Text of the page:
When Mary Barra appears before Congress next week, she'll face many versions of the same basic question: How do you solve a problem like General Motors? It's actually one the representatives might do well to ask themselves, as the government bailout five years ago not only gave the company permanent too-big-to-fail status, but also immunized it from defect-related liability and, more broadly, helped further entrench the worst aspects of its long-dysfunctional corporate culture.
Problems of culture are not as easy to fix as the Business/Inspirational section of a bookstore might suggest, especially for those with no experience of other cultures. And remember that Barra is not just the company's first female chief executive, she is also a GM "lifer." Fundamental insularity has been a hallmark of General Motors ever since former Chevrolet chief John DeLorean pulled back the kimono in his 1979 classic, "On A Clear Day You Can See General Motors." Criticizing his former firm's "rigid" culture, inability to look outside for new leadership, quashing of innovation and inattention to detail, DeLorean warned:
There is virtually no likelihood of outsiders taking over management of General Motors. The system stresses longevity and loyalty. And as long as the sheer size of the corporation continues to ring up acceptable profits, there will never be pressure from outside members of the board of directors to bring in fresh management blood.
In the decades since, GM has lived up to that reputation, consistently losing market share while handsomely rewarding lifelong executives. The federal bailout was supposed to change things; several of those involved have written books claiming their share of credit for GM's "turnaround." Yet what is different? No GM executive has so far admitted knowledge of anything about the 2006 ignition-switch redesign at the heart of a recall now involving 1.6 million vehicles and too many lives. (Because the part number wasn't changed in 2006, likely to conceal evidence of a defect, GM admits it doesn't even know how many switches on parts shelves across America it needs to recall.) As in all broken cultures, the smallest successes have a thousand fathers while the biggest problems are orphans.
The company's insular outlook goes to the decade-old roots of the recall scandal. Lori Queen, the vehicle line executive for the recalled Delta- and Kappa- platformed models, broke industry taboo in 2006 by strongly criticizing Consumer Reports, which had given one of the autos, the Cobalt, low ratings for quality. That same year, her husband, Jim Queen, who was GM's vice president of engineering, bragged to the industry press that he would save the company a billion dollars a year through more efficient engineering, and slashed hundreds of white-collar jobs. He also, as the New York Times put it, had a mandate from GM North America chairman and "Chief Car Guy" Bob Lutz to make the Cobalt "a world-class small car." GM's close-knit culture was convinced it simply couldn't fail. When Jim and Lori Queen both retired in 2009, the government was already committed to confirming this totally unjustified belief.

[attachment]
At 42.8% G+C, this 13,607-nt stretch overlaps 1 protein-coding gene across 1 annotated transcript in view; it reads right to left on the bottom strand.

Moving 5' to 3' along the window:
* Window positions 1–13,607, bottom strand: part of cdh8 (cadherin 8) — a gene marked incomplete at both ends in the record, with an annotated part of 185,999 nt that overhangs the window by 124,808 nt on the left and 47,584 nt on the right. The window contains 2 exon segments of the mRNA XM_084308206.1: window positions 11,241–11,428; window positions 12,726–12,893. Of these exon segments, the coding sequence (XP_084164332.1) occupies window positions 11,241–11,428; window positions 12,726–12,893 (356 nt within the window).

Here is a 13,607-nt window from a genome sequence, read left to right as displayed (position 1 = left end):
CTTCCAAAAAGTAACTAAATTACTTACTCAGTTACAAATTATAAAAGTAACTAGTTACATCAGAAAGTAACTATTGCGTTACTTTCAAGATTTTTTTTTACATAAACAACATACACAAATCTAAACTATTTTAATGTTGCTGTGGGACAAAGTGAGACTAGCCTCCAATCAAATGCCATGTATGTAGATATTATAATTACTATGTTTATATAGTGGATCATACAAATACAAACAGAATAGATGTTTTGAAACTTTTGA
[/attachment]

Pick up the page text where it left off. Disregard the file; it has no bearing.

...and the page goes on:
The bailout also did nothing to end GM's fraught relationships with its suppliers. Don't forget that Delphi, which made the recalled ignition switch, was spun off from General Motors' Automotive Components Group in 1999. It soon became clear it was a hotbed of accounting fraud, and in the mid-2000s, as top executives settled with the SEC, the company declared bankruptcy, dumping billions in pensions on the government's Pension Benefit Guaranty Corp and re-headquartering in the U.K.
The problems persist: Last year GM attempted to pass a range of harsh supplier terms, including passing liability to the smaller manufacturers even for recalled parts that met GM specifications. After a major brake supplier, TRW, turned down $700 million worth of GM business, the new demands were eventually rolled back. Still, it was fairly stunning a company that had been handed pre-bailout impunity by Washington was attempting to pass off future legal liability to its suppliers. Considering how crucial GM's battered partners are to its active-safety components -- brakes, steering and airbags -- turmoil in the supplier sector can have deadly results. And don't forget the bailout was sold to the public in part because it would save jobs at all those Detroit suppliers.
Lawmakers can no longer indulge in such pleasant self-delusion. Cultural dysfunction of the scale now on display at General Motors thrives on impunity, which up until 2008 derived from inherited scale. Since the bailout, the moral hazard of the government's implied backstop has made government complicit. After all, Washington's response to GM's clearly foreseeable collapse was to simply fix symptoms: crush debtholders, force union concessions, fire the CEO, pump in cash and cut it free of legal liability.
Now, five years after the government committed to these "fixes," GM is in the grips of a quality scandal that seems to have no end. Spooked into hasty action by a stumbling giant that couldn't keep accounts within a half-billion dollar margin of error and was too arrogant to even create contingency bankruptcy plans, public officials eliminated the only real solution to such terminally flawed cultures: creative destruction. Until Congress puts that option back on the table, GM is still very much Government Motors.
(Edward Niedermeyer, an auto-industry consultant and former editor of the blog The Truth About Cars, is a contributor to the Ticker. Follow him on Twitter @Tweetermeyer.)
Corrects job title of John DeLorean in second paragraph of article published yesterday.
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